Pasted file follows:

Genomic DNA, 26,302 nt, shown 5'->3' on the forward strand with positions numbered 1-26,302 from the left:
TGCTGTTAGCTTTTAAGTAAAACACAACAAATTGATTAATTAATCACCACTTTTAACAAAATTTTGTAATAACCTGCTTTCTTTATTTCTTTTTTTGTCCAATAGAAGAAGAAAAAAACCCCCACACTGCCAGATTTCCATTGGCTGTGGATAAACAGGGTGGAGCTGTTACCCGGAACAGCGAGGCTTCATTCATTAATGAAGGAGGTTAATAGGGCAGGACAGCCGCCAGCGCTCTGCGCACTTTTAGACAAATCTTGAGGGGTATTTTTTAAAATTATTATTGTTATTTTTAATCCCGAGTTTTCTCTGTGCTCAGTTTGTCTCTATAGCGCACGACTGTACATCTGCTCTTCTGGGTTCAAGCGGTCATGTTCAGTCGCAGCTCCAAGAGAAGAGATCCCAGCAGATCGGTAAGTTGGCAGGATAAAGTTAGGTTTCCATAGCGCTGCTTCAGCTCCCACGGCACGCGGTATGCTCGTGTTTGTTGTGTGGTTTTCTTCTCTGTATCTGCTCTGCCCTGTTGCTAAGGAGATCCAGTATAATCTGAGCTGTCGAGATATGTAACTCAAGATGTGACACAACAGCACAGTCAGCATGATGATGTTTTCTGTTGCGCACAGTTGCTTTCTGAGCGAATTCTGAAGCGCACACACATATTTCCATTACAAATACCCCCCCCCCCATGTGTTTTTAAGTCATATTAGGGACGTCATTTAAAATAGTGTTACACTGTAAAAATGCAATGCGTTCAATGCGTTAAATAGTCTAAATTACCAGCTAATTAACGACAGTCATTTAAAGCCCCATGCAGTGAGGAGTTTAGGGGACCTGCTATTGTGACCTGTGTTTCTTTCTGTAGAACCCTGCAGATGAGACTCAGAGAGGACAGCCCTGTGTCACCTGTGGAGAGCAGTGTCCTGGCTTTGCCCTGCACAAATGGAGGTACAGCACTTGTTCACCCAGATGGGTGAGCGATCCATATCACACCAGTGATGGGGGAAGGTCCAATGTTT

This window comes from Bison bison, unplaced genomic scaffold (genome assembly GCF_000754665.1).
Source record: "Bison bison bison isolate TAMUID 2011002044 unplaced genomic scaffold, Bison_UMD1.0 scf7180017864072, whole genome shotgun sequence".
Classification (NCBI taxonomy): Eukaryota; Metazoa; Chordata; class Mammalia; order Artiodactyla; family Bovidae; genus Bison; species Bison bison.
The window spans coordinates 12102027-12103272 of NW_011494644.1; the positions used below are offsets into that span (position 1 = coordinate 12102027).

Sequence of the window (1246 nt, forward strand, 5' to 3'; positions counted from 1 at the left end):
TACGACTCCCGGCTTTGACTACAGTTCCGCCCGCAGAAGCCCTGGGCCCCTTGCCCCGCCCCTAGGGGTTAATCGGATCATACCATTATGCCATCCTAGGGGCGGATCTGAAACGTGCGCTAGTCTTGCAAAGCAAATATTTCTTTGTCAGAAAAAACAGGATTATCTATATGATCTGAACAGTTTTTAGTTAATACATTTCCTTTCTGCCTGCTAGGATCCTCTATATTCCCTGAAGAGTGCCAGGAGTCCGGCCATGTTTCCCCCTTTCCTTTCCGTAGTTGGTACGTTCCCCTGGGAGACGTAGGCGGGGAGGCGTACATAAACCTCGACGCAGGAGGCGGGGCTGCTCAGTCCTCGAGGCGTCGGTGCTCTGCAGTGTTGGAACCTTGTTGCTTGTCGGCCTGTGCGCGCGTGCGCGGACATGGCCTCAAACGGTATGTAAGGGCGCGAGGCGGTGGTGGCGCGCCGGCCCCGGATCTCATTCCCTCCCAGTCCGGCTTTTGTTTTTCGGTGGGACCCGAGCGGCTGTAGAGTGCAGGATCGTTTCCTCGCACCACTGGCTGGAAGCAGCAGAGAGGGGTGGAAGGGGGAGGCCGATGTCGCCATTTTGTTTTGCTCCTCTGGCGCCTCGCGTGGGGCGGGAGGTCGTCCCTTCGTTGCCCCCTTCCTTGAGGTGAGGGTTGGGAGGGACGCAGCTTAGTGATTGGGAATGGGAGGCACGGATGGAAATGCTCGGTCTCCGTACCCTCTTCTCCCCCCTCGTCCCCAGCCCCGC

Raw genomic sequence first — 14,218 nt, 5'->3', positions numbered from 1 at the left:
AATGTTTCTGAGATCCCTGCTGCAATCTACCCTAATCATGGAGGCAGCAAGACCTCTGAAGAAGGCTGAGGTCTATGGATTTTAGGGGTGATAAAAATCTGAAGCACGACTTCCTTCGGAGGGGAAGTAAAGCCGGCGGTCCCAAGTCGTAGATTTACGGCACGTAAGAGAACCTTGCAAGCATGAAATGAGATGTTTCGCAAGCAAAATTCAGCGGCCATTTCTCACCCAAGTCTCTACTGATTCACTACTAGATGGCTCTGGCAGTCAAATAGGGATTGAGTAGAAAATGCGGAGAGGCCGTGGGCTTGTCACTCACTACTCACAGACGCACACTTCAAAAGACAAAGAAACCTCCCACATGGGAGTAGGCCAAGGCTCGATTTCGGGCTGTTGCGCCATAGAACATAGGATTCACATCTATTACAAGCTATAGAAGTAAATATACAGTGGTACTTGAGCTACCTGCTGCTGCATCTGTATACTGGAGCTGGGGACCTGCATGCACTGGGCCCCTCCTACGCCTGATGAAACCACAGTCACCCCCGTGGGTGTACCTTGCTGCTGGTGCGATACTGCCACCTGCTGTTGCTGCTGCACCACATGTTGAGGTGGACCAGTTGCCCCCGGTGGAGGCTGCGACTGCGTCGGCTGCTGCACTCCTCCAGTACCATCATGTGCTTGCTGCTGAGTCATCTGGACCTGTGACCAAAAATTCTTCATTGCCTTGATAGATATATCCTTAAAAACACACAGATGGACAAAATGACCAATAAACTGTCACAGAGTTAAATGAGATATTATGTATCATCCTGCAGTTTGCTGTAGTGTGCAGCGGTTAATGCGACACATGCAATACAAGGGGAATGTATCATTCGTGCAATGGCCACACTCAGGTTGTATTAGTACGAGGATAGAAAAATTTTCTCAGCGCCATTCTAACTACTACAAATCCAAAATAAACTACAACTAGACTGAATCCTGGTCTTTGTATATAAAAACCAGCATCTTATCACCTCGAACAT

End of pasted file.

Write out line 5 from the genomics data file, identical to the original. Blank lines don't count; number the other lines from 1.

Classification (NCBI taxonomy): Eukaryota; Metazoa; Chordata; class Mammalia; order Artiodactyla; family Bovidae; genus Bison; species Bison bison.